"Ma’at, the principle of Balance, is at the foundation of all aspects of human being. In the cosmos of Egypt, the polarities of Horus, representing Good, and Set, Evil, symbolized the tension and interplay of opposing forces. The meeting of Horus and Set in harmony represented the re-establishment of Ma’at, a dynamic balance.

The very forces of daily life are battling pro and con, testing each of us.
Without Ma’at as Justice, there is just anarchy.
Without Ma’at as Truth, human existence is uncertain and unpredictable.
Without Ma’at as Health or Sanity, human life is ill or insane - witness the phrase “unbalanced mind”.
Without Ma’at, the Weather is erratic and rendered chaotic."


Notice Mr. Harris’s choice of words – anarchy, unpredictability, illness, insanity, erratic and chaotic weather patterns. These are the images which populate our world today – rioting in the streets, psychotic behaviors leading to unprovoked gun violence and mass shootings, wars and regional conflicts, the recent pandemic, financial volatility, seemingly inexplicable weather anomalies – all attributable at least in part to instability in the planetary ethers. Would not a greater societal emphasis on balance and harmony help stabilize this pervasive negativity and increase the health and sanity of our world, as Mr. Harris suggests?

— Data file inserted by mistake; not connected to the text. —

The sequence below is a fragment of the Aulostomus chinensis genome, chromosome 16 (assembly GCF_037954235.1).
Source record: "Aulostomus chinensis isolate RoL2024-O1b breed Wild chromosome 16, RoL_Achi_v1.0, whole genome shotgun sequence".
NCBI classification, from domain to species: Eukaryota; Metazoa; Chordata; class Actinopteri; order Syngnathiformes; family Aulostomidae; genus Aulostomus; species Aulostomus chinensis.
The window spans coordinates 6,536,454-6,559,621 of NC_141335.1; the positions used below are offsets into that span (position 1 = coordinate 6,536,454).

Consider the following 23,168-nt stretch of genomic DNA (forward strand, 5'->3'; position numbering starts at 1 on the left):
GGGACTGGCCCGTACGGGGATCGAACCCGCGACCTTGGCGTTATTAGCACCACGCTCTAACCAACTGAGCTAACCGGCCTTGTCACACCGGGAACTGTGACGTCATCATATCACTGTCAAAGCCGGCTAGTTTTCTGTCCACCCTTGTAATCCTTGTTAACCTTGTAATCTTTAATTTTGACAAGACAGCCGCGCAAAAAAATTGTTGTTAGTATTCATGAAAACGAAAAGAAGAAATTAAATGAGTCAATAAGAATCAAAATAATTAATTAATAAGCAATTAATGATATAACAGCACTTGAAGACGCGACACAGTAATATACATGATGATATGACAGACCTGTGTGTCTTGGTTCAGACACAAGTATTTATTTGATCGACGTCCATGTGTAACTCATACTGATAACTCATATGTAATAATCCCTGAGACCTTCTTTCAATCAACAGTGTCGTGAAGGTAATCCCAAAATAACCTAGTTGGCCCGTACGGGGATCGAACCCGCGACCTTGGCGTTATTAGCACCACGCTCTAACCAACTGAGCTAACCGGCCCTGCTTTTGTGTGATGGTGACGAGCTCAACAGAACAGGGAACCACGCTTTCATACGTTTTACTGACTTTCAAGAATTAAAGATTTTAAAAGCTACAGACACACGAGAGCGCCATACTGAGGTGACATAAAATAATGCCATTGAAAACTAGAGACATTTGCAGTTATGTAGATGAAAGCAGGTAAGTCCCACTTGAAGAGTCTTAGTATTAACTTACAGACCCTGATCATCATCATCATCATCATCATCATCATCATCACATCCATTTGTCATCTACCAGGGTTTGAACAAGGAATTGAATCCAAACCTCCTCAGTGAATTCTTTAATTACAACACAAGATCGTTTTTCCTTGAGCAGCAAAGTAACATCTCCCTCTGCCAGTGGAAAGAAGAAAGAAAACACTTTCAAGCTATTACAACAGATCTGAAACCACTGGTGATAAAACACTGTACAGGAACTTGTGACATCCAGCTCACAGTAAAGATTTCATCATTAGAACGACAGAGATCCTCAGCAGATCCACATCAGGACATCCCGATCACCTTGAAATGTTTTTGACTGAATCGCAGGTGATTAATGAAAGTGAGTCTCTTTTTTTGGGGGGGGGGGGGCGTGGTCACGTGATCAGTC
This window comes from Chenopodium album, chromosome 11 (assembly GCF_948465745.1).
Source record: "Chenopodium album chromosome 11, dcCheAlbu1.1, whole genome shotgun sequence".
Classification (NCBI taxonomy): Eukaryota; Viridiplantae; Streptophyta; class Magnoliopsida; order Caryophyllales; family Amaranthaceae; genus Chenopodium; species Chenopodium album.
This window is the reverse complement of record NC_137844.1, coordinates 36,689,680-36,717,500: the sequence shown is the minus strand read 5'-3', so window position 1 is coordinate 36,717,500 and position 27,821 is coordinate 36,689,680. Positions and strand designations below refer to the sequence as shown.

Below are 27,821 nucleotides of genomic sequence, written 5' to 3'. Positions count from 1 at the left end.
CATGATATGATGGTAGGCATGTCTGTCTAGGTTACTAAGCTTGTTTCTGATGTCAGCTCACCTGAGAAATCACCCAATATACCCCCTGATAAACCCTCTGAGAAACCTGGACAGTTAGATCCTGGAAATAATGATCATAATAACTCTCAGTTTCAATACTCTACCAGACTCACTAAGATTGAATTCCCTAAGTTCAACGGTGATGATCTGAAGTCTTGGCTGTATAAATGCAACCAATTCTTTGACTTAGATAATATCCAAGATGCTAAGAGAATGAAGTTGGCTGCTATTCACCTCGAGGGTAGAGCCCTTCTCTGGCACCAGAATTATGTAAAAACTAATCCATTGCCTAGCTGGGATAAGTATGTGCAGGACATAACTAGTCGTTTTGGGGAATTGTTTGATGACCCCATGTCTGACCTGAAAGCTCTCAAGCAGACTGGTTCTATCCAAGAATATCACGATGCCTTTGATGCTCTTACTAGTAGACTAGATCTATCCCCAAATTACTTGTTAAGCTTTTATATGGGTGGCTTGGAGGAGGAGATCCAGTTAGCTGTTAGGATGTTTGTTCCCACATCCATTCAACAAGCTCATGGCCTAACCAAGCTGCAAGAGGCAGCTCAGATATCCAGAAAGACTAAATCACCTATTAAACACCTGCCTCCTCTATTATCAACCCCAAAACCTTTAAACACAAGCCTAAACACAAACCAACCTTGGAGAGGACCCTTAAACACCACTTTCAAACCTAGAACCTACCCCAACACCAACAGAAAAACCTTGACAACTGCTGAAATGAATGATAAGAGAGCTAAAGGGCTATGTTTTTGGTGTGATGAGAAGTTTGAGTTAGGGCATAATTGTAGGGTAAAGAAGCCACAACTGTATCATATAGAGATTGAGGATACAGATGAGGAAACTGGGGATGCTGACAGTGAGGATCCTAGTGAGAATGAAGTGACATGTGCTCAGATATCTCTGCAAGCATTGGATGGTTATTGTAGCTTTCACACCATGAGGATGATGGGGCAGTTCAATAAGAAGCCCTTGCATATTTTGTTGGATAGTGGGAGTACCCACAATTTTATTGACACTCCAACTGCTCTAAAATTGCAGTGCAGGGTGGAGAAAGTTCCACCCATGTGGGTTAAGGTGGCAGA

In 1888 in Luxor, Egypt a scroll containing hieroglyphics dating from about 3000 BCE was discovered which contains the 42 Laws of Ma’at, said to represent the divine order established at creation and reaffirmed with the reign of each new Egyptian king. Below is a modern re-writing (attributed to Lady Loren Vigne, Temple of Isis) of these laws taken from the website of an Egyptian tour and travel company ( Here you can also find the original translation. These laws are a valuable daily guide and meditation tool and can be shared with any who are struggling to handle the stress and uncertainty of life today, as it seemingly hangs in the balance.


A Modern Re-writing of the 42 Laws of Ma’at
by Lady Loren Vigne, Temple of Isis

  1. I honor virtue.
  2. I benefit with gratitude.
  3. I am peaceful.
  4. I respect the property of others.
  5. I affirm that all life is sacred.
  6. I give offerings that are genuine.
  7. I live in truth.
  8. I regard all altars with respect.
  9. I speak with sincerity.
  10. I consume only my fair share.
  11. I offer words of good intent.
  12. I relate in peace.
  13. I honor animals with reverence.
  14. I can be trusted.
  15. I care for the earth.
  16. I keep my own council.
  17. I speak positively of others.
  18. I remain in balance with my emotions.
  19. I am trustful in my relationships.
  20. I hold purity in high esteem.
  21. I spread joy.
  22. I do the best I can.
  23. I communicate with compassion.
  24. I listen to opposing opinions.
  25. I create harmony.
  26. I invoke laughter.
  27. I am open to love in various forms.
  28. I am forgiving.
  29. I am kind.
  30. I act respectfully.
  31. I am accepting.
  32. I follow my inner guidance.
  33. I converse with awareness.
  34. I do good.
  35. I give blessings.
  36. I keep the waters pure.
  37. I speak with good intent.
  38. I praise the Goddess and the God.
  39. I am humble.
  40. I achieve with integrity.
  41. I advance through my own abilities.
  42. I embrace the All.